TikTok Bans Heat Up As Australian Government, More US States Enact Ban

Australian government enacts TikTok bans
  • Save

Australian government enacts TikTok bans
  • Save
Photo Credit: Plann / CC by 4.0

Australia bans TikTok from federal government-owned devices over security concerns as more US states enact similar bans.

Australia banned TikTok this week from all federal government-owned devices, citing security concerns, as the latest US-allied country to take action against the Chinese-owned short video app. Additionally, more US states, including Arizona and Florida, continue to ban TikTok at the federal level.

These bans highlight the growing concerns that the Chinese government could use the platform, owned by ByteDance Ltd., to harvest user data to advance its political agenda. But in the case of Australia, the ban risks renewing diplomatic tensions between the country and China, its largest trading partner.

Australia’s ban means that all members of the “Five Eyes” intelligence network — Australia, Britain, Canada, New Zealand, and the United States — have banned the app from government devices. The European Commission, Belgium, and France have issued similar bans.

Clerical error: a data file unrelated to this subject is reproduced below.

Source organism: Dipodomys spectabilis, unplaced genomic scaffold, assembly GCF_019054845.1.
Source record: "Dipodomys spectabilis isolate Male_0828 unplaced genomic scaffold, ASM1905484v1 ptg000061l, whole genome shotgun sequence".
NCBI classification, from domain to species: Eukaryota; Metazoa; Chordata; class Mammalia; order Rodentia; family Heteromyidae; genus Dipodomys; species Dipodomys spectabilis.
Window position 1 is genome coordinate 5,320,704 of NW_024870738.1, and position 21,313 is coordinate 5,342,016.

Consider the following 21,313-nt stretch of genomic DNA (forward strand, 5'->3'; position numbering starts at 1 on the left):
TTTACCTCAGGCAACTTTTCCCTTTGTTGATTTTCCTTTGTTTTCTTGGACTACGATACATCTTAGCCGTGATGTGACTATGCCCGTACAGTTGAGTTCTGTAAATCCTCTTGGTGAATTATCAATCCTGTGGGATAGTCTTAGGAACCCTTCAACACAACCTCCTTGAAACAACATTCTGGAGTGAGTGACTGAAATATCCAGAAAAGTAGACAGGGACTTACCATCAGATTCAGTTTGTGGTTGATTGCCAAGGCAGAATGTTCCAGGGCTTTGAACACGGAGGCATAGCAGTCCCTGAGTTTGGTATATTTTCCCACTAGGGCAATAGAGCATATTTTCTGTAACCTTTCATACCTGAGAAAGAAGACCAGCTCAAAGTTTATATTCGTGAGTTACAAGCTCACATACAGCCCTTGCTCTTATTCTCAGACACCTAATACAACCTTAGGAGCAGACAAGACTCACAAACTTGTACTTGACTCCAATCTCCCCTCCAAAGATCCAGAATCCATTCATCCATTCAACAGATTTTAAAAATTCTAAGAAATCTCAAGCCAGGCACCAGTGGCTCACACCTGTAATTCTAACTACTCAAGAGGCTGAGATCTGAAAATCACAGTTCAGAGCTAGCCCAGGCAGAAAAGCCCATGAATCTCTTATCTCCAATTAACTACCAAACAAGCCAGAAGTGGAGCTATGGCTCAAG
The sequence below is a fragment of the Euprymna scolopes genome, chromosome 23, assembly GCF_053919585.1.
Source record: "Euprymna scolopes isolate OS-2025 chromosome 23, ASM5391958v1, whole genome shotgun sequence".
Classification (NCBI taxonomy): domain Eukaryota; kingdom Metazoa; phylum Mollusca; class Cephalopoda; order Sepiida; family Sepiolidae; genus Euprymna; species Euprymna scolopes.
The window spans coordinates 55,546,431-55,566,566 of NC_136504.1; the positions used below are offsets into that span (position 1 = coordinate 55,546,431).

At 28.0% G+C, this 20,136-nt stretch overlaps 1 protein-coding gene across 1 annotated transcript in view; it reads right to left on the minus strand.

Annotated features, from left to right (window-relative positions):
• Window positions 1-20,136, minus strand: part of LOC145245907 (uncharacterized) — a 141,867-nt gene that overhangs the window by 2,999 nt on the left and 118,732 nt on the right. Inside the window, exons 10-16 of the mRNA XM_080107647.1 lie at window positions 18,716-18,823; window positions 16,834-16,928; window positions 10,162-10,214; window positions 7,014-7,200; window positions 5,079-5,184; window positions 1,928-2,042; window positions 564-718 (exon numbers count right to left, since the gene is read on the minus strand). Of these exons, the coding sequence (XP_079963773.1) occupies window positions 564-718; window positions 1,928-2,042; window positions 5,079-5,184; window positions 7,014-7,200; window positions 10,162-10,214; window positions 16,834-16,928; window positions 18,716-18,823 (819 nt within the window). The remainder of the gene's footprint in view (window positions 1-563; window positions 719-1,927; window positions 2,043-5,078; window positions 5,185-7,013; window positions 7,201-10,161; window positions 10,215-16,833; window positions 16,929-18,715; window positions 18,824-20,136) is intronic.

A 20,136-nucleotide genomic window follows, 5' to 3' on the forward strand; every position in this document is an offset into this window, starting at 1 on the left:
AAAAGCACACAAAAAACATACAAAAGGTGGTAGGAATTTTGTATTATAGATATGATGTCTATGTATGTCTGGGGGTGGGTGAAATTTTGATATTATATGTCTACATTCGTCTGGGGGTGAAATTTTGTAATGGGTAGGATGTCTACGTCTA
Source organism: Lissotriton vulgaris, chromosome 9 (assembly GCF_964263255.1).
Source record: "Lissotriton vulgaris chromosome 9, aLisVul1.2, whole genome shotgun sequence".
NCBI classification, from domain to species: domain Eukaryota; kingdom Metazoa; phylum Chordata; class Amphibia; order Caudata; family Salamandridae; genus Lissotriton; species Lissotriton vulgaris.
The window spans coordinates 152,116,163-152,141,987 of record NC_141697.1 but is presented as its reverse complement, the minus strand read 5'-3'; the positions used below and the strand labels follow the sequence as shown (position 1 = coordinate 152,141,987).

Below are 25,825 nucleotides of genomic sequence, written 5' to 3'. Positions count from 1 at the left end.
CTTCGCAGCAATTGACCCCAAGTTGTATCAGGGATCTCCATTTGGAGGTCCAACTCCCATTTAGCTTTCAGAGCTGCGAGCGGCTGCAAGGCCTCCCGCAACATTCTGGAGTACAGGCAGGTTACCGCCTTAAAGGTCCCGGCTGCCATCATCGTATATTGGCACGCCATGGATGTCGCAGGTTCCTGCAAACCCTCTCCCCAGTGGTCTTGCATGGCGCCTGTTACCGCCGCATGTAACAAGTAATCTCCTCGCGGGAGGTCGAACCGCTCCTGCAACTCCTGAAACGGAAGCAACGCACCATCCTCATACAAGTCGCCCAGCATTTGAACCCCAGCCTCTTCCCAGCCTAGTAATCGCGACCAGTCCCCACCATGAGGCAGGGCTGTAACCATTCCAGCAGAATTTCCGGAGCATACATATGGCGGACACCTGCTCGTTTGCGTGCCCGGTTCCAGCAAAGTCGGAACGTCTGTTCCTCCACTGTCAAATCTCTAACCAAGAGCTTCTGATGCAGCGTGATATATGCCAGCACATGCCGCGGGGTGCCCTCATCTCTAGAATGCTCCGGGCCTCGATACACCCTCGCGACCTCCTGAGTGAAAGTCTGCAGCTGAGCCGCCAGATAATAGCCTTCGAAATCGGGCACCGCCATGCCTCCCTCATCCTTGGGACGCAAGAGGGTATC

Meanwhile, in the United States, Arizona Governor Katie Hobbs announced an executive order this week to enact a TikTok ban on state devices. State agencies have 30 days to comply but also have the opportunity to apply for exemptions with sufficient justification.

Florida’s ban on the Chinese app works a little differently as part of Governor Ron DeSantis’ proposed “Digital Bill of Rights.” If passed, the proposal would ban TikTok and other Chinese-owned social media platforms from state government devices and internet services at public schools, colleges, and universities.

The US government announced on February 27 that TikTok must be removed from all federally-issued devices within 30 days, with exceptions for “law enforcement activities, national security interests and activities, and security research.” 

Several countries have wholly banned TikTok, including Afghanistan, India, and Taiwan, while Pakistan has temporarily prohibited the platform four times since 2020. In contrast, partial bans have been implemented on government-issued devices in countries including Britain, Canada, Australia, New Zealand, the US, and across the European Union.